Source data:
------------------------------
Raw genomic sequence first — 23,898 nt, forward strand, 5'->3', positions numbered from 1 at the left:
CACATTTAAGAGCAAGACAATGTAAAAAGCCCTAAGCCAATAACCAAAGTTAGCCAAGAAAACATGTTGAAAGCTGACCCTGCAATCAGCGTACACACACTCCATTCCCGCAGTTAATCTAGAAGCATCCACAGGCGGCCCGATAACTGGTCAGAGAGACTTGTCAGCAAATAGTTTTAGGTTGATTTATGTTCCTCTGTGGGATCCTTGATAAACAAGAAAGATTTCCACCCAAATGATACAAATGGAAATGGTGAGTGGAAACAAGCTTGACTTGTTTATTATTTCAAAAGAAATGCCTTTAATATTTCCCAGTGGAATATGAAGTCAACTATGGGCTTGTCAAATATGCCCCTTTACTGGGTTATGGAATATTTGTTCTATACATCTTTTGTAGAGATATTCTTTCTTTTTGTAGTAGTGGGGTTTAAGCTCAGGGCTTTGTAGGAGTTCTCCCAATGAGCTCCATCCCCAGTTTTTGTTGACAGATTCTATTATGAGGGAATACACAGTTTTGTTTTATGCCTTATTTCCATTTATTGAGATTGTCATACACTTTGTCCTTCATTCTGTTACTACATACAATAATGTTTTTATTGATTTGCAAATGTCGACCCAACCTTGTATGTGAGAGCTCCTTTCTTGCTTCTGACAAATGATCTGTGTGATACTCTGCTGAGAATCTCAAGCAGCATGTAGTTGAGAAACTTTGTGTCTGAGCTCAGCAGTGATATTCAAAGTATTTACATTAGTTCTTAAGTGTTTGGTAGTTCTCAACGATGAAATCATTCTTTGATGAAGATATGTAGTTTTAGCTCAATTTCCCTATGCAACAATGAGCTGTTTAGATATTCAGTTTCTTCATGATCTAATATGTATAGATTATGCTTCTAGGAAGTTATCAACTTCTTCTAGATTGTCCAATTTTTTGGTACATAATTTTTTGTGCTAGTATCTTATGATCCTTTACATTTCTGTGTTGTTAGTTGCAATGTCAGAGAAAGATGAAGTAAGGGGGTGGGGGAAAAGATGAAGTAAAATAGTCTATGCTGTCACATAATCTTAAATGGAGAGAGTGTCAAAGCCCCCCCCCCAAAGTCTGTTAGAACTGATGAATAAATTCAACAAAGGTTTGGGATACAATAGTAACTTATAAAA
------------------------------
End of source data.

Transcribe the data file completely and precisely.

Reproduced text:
Raw genomic sequence first — 23,898 nt, forward strand, 5'->3', positions numbered from 1 at the left:
CACATTTAAGAGCAAGACAATGTAAAAAGCCCTAAGCCAATAACCAAAGTTAGCCAAGAAAACATGTTGAAAGCTGACCCTGCAATCAGCGTACACACACTCCATTCCCGCAGTTAATCTAGAAGCATCCACAGGCGGCCCGATAACTGGTCAGAGAGACTTGTCAGCAAATAGTTTTAGGTTGATTTATGTTCCTCTGTGGGATCCTTGATAAACAAGAAAGATTTCCACCCAAATGATACAAATGGAAATGGTGAGTGGAAACAAGCTTGACTTGTTTATTATTTCAAAAGAAATGCCTTTAATATTTCCCAGTGGAATATGAAGTCAACTATGGGCTTGTCAAATATGCCCCTTTACTGGGTTATGGAATATTTGTTCTATACATCTTTTGTAGAGATATTCTTTCTTTTTGTAGTAGTGGGGTTTAAGCTCAGGGCTTTGTAGGAGTTCTCCCAATGAGCTCCATCCCCAGTTTTTGTTGACAGATTCTATTATGAGGGAATACACAGTTTTGTTTTATGCCTTATTTCCATTTATTGAGATTGTCATACACTTTGTCCTTCATTCTGTTACTACATACAATAATGTTTTTATTGATTTGCAAATGTCGACCCAACCTTGTATGTGAGAGCTCCTTTCTTGCTTCTGACAAATGATCTGTGTGATACTCTGCTGAGAATCTCAAGCAGCATGTAGTTGAGAAACTTTGTGTCTGAGCTCAGCAGTGATATTCAAAGTATTTACATTAGTTCTTAAGTGTTTGGTAGTTCTCAACGATGAAATCATTCTTTGATGAAGATATGTAGTTTTAGCTCAATTTCCCTATGCAACAATGAGCTGTTTAGATATTCAGTTTCTTCATGATCTAATATGTATAGATTATGCTTCTAGGAAGTTATCAACTTCTTCTAGATTGTCCAATTTTTTGGTACATAATTTTTTGTGCTAGTATCTTATGATCCTTTACATTTCTGTGTTGTTAGTTGCAATGTCAGAGAAAGATGAAGTAAGGGGGTGGGGGAAAAGATGAAGTAAAATAGTCTATGCTGTCACATAATCTTAAATGGAGAGAGTGTCAAAGCCCCCCCCCCAAAGTCTGTTAGAACTGATGAATAAATTCAACAAAGGTTTGGGATACAATAGTAACTTATAAAA